Here's Why I Will Not Raise My Daughter to Be Dictated By Her In-Laws

Here’s Why I Will Not Raise My Daughter to Be Dictated By Her In-Laws

The pressure builds up the moment a woman gives birth to a baby girl in our society. No matter which class you belong to, there will always be a few people who will criticize and say, “Insha’Allah agli baar beta hojayega”. Is that all we care about? Is that all we need to focus on? Don’t people realize how our daughters are proving themselves in this Era, way more than the sons are?

Moreover, the moment our daughters get married, why is it okay to silence our daughters? Why is it okay to ask them to compromise and fulfill the desires of their in-laws? Just because she’s girl, does it mean she’ll be subjugated to every order that is given to her by her in-laws? Who gives them the right to do so?

In our society, a bahu is expected to carry the weight of the family on her shoulders or else, she is labeled as a bad bahu, whose parents haven’t taught her the etiquettes of apparently how to treat your ‘susralis’ in the most royal way.Is that what marriage is all about? Even if a girl does take care of her in-laws, she isn’t obliged to do so.

Saba Hameed

Source: Meeshashafi.net

Just days after her wedding, how is that the husband’s family has immediate control over the daughter in law, even when they barely know her? Apparently, it’s her gender that automatically places her at the bottom of the hierarchy, and that’s when she, herself, starts prioritizing everyone around her just because she thinks that is what needs be done to keep everyone happy.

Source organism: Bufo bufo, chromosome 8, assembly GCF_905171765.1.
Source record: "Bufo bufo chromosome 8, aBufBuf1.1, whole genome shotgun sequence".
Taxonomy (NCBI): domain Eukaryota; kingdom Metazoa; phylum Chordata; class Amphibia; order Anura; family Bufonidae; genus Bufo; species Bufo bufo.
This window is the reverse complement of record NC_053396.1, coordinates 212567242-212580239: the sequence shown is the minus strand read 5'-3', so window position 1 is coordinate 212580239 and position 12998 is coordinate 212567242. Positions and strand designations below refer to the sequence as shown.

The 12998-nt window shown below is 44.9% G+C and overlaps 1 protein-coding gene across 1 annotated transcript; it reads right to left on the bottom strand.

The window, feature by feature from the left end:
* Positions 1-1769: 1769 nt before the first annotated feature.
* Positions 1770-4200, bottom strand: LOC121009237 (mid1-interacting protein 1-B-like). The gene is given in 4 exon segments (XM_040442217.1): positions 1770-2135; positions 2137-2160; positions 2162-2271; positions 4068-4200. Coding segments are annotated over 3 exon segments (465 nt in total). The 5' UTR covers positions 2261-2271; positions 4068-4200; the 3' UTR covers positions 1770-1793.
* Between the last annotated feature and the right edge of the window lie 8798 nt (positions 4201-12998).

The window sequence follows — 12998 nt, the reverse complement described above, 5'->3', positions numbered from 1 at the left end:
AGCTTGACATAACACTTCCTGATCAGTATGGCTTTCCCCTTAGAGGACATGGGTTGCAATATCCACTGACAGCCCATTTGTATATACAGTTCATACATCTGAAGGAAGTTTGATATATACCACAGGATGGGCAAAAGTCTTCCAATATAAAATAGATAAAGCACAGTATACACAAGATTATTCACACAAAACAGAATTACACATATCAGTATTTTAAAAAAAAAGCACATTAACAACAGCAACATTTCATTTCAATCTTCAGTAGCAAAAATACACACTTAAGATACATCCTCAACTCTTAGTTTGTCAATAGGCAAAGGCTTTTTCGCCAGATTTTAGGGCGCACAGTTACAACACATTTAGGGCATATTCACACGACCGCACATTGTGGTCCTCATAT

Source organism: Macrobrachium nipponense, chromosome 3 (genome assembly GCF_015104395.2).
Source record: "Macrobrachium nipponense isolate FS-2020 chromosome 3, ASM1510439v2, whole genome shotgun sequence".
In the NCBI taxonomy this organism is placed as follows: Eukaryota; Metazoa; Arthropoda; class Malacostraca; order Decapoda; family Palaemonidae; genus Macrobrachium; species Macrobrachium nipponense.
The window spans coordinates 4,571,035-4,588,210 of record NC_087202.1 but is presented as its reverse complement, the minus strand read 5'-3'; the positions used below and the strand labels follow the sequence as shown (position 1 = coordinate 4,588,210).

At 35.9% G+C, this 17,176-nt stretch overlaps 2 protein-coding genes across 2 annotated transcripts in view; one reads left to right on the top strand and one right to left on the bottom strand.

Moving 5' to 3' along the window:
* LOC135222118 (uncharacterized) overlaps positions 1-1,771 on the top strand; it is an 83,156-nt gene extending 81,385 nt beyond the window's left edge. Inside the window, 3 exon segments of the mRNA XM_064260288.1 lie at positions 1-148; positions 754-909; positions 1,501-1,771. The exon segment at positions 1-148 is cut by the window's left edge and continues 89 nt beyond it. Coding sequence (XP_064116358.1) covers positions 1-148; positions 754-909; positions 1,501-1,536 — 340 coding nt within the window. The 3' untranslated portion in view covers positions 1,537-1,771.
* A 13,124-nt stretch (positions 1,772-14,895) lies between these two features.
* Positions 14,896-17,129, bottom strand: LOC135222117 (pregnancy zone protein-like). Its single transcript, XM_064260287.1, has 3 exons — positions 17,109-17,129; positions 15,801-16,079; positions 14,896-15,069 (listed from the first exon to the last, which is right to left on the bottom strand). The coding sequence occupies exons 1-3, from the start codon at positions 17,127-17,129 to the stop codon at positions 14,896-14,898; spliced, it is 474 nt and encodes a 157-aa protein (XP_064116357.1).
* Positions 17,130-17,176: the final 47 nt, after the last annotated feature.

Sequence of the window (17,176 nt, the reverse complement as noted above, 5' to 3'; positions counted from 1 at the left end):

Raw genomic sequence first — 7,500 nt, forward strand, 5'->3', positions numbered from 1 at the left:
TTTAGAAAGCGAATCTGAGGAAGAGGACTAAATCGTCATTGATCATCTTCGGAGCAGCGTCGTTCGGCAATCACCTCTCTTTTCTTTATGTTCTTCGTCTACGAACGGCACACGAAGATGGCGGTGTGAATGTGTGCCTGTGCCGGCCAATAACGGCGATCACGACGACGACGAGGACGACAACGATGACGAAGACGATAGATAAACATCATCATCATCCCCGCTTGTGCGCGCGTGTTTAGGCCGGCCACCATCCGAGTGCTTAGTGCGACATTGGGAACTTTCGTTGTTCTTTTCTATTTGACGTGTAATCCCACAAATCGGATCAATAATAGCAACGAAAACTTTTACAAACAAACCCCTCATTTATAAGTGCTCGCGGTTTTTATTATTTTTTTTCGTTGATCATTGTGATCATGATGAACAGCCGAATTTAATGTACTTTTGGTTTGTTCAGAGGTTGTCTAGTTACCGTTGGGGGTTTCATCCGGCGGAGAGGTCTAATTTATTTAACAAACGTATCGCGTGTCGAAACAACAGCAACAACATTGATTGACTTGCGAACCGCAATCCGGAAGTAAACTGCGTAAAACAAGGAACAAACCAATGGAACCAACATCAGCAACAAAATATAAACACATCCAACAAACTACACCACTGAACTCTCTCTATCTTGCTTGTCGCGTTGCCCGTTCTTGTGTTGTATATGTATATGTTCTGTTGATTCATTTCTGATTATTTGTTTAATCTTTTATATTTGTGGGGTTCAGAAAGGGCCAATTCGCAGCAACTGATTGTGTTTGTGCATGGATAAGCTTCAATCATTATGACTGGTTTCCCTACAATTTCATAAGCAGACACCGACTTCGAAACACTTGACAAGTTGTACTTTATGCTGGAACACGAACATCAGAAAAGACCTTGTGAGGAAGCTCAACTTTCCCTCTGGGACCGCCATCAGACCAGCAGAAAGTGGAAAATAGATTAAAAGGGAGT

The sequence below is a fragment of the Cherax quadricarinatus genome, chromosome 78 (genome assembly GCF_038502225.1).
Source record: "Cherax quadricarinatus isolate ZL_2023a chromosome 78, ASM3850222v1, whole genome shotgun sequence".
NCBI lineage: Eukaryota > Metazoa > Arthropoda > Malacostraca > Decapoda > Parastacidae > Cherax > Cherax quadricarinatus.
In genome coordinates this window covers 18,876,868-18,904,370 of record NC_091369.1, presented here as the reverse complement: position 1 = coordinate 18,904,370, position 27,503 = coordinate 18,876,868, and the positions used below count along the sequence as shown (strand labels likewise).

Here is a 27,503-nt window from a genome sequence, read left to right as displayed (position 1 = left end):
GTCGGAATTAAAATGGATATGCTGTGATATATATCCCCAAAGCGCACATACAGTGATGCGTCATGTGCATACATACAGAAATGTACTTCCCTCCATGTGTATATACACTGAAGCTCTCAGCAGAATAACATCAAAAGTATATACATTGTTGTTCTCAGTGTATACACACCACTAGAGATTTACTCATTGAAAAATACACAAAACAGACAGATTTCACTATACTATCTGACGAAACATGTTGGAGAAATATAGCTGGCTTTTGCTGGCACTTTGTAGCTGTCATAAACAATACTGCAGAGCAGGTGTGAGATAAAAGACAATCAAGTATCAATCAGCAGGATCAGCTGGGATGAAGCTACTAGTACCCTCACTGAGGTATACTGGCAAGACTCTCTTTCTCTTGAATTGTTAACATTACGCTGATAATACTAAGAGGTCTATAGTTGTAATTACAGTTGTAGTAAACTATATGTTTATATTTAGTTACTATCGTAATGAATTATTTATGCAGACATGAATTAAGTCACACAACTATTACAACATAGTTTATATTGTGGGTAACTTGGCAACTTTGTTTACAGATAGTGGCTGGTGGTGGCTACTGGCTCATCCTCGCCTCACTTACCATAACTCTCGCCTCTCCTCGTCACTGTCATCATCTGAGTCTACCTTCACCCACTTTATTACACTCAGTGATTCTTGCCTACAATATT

Why marry your girls in the first place where she’ll be needed to compromise her priorities, desires, and character? Why not marry her to someone who will accept her as the person she is? Why does the society force the parents to marry off their daughters as soon as they find a good ‘rishta’?

We, as a society, need to sit back and think for a second that it is never about: “log kia kahenge?”, “umer nikal rahi hai”, “bachay nahi honge”, and “rishtay nahi ayenge”. It is about our daughters who would go through the burden, the responsibilities, and the torture after their marriage if we’re marrying them off just for the sake of “log kia kahenge”. 

Wedding

Source: Weddingsonline.in

It’s time to break this cultural norm. Our daughters are precious and do NOT deserve to be dictated.

P.S. Dear future daughter-in-law, don’t worry, you’ll be respected and will be treated as my very own.

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